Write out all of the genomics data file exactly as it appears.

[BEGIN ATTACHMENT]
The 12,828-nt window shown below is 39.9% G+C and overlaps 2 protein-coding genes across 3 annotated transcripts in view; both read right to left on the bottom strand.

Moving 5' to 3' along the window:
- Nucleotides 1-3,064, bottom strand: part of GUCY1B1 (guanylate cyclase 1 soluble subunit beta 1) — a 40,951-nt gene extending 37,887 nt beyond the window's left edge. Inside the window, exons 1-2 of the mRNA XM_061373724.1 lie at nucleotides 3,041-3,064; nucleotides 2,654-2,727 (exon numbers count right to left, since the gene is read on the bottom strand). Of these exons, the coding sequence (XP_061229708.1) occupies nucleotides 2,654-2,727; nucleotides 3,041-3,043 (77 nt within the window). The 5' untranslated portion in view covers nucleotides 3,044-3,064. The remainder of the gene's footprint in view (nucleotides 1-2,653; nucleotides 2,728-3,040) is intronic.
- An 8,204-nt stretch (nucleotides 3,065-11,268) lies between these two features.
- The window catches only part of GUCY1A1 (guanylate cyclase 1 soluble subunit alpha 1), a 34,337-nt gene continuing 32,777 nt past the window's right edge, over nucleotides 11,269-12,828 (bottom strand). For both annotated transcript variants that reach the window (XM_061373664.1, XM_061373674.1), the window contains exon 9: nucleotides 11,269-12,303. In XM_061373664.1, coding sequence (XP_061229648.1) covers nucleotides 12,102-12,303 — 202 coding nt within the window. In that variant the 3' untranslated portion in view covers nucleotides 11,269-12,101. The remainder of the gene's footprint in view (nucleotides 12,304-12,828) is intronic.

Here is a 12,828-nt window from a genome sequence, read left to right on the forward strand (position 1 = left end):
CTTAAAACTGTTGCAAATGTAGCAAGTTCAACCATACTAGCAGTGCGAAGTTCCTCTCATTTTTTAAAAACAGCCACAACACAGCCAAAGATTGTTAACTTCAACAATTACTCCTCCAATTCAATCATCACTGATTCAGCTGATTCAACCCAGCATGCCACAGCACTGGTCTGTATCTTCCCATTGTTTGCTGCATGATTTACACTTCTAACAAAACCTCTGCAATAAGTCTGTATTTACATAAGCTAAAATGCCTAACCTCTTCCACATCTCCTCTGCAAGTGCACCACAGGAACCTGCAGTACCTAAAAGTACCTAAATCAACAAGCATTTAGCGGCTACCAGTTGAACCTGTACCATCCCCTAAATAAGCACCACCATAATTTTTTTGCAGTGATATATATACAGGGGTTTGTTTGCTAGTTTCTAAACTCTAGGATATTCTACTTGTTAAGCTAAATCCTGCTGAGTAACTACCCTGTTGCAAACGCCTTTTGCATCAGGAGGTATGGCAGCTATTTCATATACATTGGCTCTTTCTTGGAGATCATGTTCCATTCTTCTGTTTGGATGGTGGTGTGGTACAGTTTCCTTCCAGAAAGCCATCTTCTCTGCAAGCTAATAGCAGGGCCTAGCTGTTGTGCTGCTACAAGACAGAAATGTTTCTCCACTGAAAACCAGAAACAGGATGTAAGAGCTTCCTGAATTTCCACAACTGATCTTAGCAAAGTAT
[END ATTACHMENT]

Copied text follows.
The 12,828-nt window shown below is 39.9% G+C and overlaps 2 protein-coding genes across 3 annotated transcripts in view; both read right to left on the bottom strand.

Moving 5' to 3' along the window:
- Nucleotides 1-3,064, bottom strand: part of GUCY1B1 (guanylate cyclase 1 soluble subunit beta 1) — a 40,951-nt gene extending 37,887 nt beyond the window's left edge. Inside the window, exons 1-2 of the mRNA XM_061373724.1 lie at nucleotides 3,041-3,064; nucleotides 2,654-2,727 (exon numbers count right to left, since the gene is read on the bottom strand). Of these exons, the coding sequence (XP_061229708.1) occupies nucleotides 2,654-2,727; nucleotides 3,041-3,043 (77 nt within the window). The 5' untranslated portion in view covers nucleotides 3,044-3,064. The remainder of the gene's footprint in view (nucleotides 1-2,653; nucleotides 2,728-3,040) is intronic.
- An 8,204-nt stretch (nucleotides 3,065-11,268) lies between these two features.
- The window catches only part of GUCY1A1 (guanylate cyclase 1 soluble subunit alpha 1), a 34,337-nt gene continuing 32,777 nt past the window's right edge, over nucleotides 11,269-12,828 (bottom strand). For both annotated transcript variants that reach the window (XM_061373664.1, XM_061373674.1), the window contains exon 9: nucleotides 11,269-12,303. In XM_061373664.1, coding sequence (XP_061229648.1) covers nucleotides 12,102-12,303 — 202 coding nt within the window. In that variant the 3' untranslated portion in view covers nucleotides 11,269-12,101. The remainder of the gene's footprint in view (nucleotides 12,304-12,828) is intronic.

Here is a 12,828-nt window from a genome sequence, read left to right on the forward strand (position 1 = left end):
CTTAAAACTGTTGCAAATGTAGCAAGTTCAACCATACTAGCAGTGCGAAGTTCCTCTCATTTTTTAAAAACAGCCACAACACAGCCAAAGATTGTTAACTTCAACAATTACTCCTCCAATTCAATCATCACTGATTCAGCTGATTCAACCCAGCATGCCACAGCACTGGTCTGTATCTTCCCATTGTTTGCTGCATGATTTACACTTCTAACAAAACCTCTGCAATAAGTCTGTATTTACATAAGCTAAAATGCCTAACCTCTTCCACATCTCCTCTGCAAGTGCACCACAGGAACCTGCAGTACCTAAAAGTACCTAAATCAACAAGCATTTAGCGGCTACCAGTTGAACCTGTACCATCCCCTAAATAAGCACCACCATAATTTTTTTGCAGTGATATATATACAGGGGTTTGTTTGCTAGTTTCTAAACTCTAGGATATTCTACTTGTTAAGCTAAATCCTGCTGAGTAACTACCCTGTTGCAAACGCCTTTTGCATCAGGAGGTATGGCAGCTATTTCATATACATTGGCTCTTTCTTGGAGATCATGTTCCATTCTTCTGTTTGGATGGTGGTGTGGTACAGTTTCCTTCCAGAAAGCCATCTTCTCTGCAAGCTAATAGCAGGGCCTAGCTGTTGTGCTGCTACAAGACAGAAATGTTTCTCCACTGAAAACCAGAAACAGGATGTAAGAGCTTCCTGAATTTCCACAACTGATCTTAGCAAAGTAT